Margit L. McCorkle is an internationally renowned musicologist and music bibliographer. She is best known for her two monumental catalogues of all the works of Johannes Brahms (published in 1984) and Robert Schumann (published in 2003). Her early training in music was as pianist, harpsichordist, and fortepianist.
In 1972 she emigrated from the United States to Canada, together with her husband Professor Donald M. McCorkle who had been invited to head the UBC Music Department. After his untimely death in 1978 she continued make Vancouver her base as she discovered and examined Brahms and Schumann manuscripts all over Europe and North America.
Since 2007 she has been the official German-to-English translator for the texts of the enormous cumulative complete editions of all the works of Robert Schumann and Carl Maria von Weber.
Outline of the Chopin – Schumann Relationship
At the age of 18-21, Chopin was an accomplished pianist and aspiring composer; he made his debut in Vienna in 1829 in a number of concerts, including premiering his Variations for Piano and Orchestra on “Là ci darem la mano” [duet theme from Mozart’s Don Giovanni]; this work was published as his Op. 2 in 1830.
At that same age, Schumann was a law student, eyeing piano performance as a career for which he had relatively little preparation, and with at that late age rather dim prospects as a professional musician; he was also keenly interested in literature and torn between music and literature. His early exposure to Chopin’s Op. 2, was its performance by pianist Julius Knorr at the Leipzig Gewandhaus, 27 October 1831 — Schumann acquired the score in May 1831 and practiced the work obsessively, deciding then also to review it — He wrote his first published music criticism on the Chopin work for the AMZ [Allgemeine musikalische Zeitung], 7 December 1831, prefacing the essay with: “Hats off, gentlemen! A genius!”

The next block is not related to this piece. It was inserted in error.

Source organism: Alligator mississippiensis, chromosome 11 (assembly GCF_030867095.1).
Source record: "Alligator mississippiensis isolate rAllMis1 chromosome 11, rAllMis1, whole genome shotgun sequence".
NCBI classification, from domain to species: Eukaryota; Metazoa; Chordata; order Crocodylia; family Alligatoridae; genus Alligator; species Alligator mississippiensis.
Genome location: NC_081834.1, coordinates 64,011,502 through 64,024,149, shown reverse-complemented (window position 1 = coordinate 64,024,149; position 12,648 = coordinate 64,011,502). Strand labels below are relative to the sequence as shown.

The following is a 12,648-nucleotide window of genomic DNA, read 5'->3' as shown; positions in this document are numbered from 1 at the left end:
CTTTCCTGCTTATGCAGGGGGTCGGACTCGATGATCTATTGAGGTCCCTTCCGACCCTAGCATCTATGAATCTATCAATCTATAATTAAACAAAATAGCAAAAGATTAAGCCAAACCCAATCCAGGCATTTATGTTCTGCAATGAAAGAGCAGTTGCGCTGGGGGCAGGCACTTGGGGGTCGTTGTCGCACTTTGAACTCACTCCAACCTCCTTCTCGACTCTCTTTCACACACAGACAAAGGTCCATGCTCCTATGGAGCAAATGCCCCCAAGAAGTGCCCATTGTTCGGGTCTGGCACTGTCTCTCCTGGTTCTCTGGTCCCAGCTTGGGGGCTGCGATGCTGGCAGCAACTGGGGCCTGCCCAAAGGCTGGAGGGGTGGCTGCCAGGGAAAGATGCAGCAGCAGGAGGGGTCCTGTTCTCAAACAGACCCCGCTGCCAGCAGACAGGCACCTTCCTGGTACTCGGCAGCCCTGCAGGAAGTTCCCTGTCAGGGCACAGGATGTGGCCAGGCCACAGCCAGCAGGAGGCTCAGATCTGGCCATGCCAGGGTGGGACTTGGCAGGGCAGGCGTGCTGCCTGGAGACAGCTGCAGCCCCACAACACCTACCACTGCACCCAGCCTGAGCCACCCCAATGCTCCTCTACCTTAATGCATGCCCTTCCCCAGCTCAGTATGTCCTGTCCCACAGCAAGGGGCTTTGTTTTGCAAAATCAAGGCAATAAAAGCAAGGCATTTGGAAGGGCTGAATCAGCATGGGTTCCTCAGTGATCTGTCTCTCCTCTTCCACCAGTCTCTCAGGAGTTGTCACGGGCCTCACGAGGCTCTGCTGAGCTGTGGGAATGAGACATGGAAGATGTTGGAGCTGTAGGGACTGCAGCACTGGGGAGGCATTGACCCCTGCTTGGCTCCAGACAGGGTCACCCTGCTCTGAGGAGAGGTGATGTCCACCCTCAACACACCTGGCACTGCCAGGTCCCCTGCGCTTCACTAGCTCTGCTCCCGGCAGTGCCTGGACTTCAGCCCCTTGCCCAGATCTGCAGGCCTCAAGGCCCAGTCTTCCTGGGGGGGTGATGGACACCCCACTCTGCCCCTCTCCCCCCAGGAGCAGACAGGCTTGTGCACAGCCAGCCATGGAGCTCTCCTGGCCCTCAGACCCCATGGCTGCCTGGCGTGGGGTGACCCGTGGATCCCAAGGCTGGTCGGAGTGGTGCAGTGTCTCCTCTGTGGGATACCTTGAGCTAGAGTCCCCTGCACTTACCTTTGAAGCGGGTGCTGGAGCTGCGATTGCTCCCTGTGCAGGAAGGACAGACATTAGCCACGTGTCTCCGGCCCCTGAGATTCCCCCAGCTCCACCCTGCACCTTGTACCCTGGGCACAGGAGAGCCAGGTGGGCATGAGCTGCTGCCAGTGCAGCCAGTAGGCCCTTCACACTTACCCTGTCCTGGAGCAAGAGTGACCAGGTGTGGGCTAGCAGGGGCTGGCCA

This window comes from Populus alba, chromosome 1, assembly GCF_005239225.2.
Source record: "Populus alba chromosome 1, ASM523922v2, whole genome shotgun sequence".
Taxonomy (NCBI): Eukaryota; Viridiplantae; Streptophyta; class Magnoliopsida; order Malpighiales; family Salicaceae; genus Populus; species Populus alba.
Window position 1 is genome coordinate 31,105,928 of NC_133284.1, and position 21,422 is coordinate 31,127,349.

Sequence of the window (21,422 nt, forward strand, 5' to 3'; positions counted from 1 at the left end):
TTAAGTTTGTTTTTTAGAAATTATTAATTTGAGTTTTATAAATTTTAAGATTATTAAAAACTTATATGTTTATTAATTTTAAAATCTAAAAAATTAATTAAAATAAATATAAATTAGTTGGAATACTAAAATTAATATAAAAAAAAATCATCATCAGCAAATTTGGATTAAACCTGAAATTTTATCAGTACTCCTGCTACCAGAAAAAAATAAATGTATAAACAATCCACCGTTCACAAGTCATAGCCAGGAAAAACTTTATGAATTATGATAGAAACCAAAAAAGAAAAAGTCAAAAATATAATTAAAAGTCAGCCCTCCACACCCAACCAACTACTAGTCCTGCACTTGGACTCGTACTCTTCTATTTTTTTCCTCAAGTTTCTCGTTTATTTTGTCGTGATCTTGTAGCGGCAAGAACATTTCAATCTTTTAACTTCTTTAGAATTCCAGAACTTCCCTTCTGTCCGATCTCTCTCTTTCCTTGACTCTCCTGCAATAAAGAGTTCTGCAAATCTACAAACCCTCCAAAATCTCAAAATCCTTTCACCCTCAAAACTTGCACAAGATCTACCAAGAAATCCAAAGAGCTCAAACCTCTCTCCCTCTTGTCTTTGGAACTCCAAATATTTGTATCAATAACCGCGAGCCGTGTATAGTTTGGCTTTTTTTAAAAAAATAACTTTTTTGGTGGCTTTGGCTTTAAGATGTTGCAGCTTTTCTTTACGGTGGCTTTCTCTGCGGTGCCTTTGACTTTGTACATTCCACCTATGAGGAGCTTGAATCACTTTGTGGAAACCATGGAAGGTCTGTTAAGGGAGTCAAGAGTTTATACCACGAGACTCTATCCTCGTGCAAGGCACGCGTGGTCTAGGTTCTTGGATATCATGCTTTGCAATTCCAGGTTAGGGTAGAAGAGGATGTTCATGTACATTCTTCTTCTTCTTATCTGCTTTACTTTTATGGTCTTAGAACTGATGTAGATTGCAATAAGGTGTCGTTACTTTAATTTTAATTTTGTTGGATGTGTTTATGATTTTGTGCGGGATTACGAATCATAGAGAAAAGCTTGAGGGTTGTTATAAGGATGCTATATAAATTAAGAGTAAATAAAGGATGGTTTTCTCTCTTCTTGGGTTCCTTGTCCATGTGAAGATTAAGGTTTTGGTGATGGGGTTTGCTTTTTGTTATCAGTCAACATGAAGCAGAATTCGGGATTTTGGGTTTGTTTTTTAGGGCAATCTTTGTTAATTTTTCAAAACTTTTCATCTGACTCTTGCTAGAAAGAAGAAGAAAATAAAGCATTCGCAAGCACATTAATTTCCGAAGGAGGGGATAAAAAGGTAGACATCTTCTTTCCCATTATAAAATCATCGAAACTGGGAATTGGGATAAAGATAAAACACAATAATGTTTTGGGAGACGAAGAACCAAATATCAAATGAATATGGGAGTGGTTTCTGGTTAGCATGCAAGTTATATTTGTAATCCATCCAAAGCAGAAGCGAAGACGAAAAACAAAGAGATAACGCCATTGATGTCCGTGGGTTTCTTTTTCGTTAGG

In 1831, Schumann’s own works, all for piano, composed or in process of composition at this time were: Opp. 1 (Abegg Variations); 2 (Papillons); 3 & 10 (Paganini Etudes).
After a very brief encounter in September 1835, Schumann & Chopin met for the day in Leipzig on 12 September 1836: Chopin played for Schumann & Mendelssohn – Schumann reported in his music journal NZfM [Neue Zeitschrift für Musik] that Chopin brought “new etudes in C minor, in A-flat major – in F minor – old mazurka in B flat – two new ones – new ballade – notturno in D flat – played much and peerlessly.”
Chopin repertoire mentioned in 1836: Etudes, Opp. 25/1, 2, 12; Nocturne, Op. 27/2; Ballade in G minor, Op. 23; Ballade in F major, Op. 38, dedicated to Schumann (Chopin played the earlier version to Schumann in Leipzig).
Schumann repertoire in 1836: Schumann gave Chopin his own sonata and etudes: Possibly some of the Opp. 13 (Etudes symphoniques) & 14 (Concert sans Orchestre)?
See also “Chopin” in Caranaval, Op 9 (1834-35).
Schumann dedicated Kreisleriana, Op. 16 to Chopin.